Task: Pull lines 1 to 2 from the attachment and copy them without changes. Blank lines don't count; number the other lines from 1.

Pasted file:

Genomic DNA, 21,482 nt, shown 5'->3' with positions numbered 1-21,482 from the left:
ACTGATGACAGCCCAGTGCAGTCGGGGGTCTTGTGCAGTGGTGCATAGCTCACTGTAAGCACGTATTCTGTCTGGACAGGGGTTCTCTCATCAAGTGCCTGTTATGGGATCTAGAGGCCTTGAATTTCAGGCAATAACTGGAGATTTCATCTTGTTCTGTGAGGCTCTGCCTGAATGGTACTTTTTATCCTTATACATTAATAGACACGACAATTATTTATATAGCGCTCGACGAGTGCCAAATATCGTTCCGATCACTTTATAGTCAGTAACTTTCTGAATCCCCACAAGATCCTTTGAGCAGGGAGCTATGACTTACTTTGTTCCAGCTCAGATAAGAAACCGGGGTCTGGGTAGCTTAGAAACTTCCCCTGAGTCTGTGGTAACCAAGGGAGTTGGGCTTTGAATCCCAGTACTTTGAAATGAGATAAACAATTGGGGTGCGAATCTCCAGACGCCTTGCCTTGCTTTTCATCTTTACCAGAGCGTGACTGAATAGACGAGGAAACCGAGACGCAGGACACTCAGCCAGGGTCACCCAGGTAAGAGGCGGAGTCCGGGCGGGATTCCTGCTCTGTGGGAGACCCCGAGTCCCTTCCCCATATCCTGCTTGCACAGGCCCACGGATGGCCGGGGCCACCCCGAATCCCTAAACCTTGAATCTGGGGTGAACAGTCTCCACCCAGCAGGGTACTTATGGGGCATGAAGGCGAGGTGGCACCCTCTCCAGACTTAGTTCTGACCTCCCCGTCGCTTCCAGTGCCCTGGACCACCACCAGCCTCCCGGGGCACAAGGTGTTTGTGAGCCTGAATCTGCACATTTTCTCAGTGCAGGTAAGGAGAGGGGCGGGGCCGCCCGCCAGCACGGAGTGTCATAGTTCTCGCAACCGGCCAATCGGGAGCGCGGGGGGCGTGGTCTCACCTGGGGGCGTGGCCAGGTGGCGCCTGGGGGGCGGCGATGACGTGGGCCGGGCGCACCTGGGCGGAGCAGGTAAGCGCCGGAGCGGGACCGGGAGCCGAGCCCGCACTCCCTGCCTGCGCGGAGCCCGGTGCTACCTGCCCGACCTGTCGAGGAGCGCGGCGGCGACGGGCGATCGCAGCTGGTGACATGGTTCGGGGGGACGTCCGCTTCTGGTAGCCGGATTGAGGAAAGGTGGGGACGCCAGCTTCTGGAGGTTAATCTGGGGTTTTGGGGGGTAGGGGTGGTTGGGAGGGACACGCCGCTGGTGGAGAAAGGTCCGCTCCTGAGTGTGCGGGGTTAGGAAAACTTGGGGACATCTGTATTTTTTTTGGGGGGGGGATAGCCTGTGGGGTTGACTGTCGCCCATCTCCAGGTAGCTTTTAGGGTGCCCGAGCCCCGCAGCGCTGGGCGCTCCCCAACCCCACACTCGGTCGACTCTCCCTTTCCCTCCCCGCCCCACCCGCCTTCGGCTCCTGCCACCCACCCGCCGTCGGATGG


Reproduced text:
Genomic DNA, 21,482 nt, shown 5'->3' with positions numbered 1-21,482 from the left:
ACTGATGACAGCCCAGTGCAGTCGGGGGTCTTGTGCAGTGGTGCATAGCTCACTGTAAGCACGTATTCTGTCTGGACAGGGGTTCTCTCATCAAGTGCCTGTTATGGGATCTAGAGGCCTTGAATTTCAGGCAATAACTGGAGATTTCATCTTGTTCTGTGAGGCTCTGCCTGAATGGTACTTTTTATCCTTATACATTAATAGACACGACAATTATTTATATAGCGCTCGACGAGTGCCAAATATCGTTCCGATCACTTTATAGTCAGTAACTTTCTGAATCCCCACAAGATCCTTTGAGCAGGGAGCTATGACTTACTTTGTTCCAGCTCAGATAAGAAACCGGGGTCTGGGTAGCTTAGAAACTTCCCCTGAGTCTGTGGTAACCAAGGGAGTTGGGCTTTGAATCCCAGTACTTTGAAATGAGATAAACAATTGGGGTGCGAATCTCCAGACGCCTTGCCTTGCTTTTCATCTTTACCAGAGCGTGACTGAATAGACGAGGAAACCGAGACGCAGGACACTCAGCCAGGGTCACCCAGGTAAGAGGCGGAGTCCGGGCGGGATTCCTGCTCTGTGGGAGACCCCGAGTCCCTTCCCCATATCCTGCTTGCACAGGCCCACGGATGGCCGGGGCCACCCCGAATCCCTAAACCTTGAATCTGGGGTGAACAGTCTCCACCCAGCAGGGTACTTATGGGGCATGAAGGCGAGGTGGCACCCTCTCCAGACTTAGTTCTGACCTCCCCGTCGCTTCCAGTGCCCTGGACCACCACCAGCCTCCCGGGGCACAAGGTGTTTGTGAGCCTGAATCTGCACATTTTCTCAGTGCAGGTAAGGAGAGGGGCGGGGCCGCCCGCCAGCACGGAGTGTCATAGTTCTCGCAACCGGCCAATCGGGAGCGCGGGGGGCGTGGTCTCACCTGGGGGCGTGGCCAGGTGGCGCCTGGGGGGCGGCGATGACGTGGGCCGGGCGCACCTGGGCGGAGCAGGTAAGCGCCGGAGCGGGACCGGGAGCCGAGCCCGCACTCCCTGCCTGCGCGGAGCCCGGTGCTACCTGCCCGACCTGTCGAGGAGCGCGGCGGCGACGGGCGATCGCAGCTGGTGACATGGTTCGGGGGGACGTCCGCTTCTGGTAGCCGGATTGAGGAAAGGTGGGGACGCCAGCTTCTGGAGGTTAATCTGGGGTTTTGGGGGGTAGGGGTGGTTGGGAGGGACACGCCGCTGGTGGAGAAAGGTCCGCTCCTGAGTGTGCGGGGTTAGGAAAACTTGGGGACATCTGTATTTTTTTTGGGGGGGGGATAGCCTGTGGGGTTGACTGTCGCCCATCTCCAGGTAGCTTTTAGGGTGCCCGAGCCCCGCAGCGCTGGGCGCTCCCCAACCCCACACTCGGTCGACTCTCCCTTTCCCTCCCCGCCCCACCCGCCTTCGGCTCCTGCCACCCACCCGCCGTCGGATGG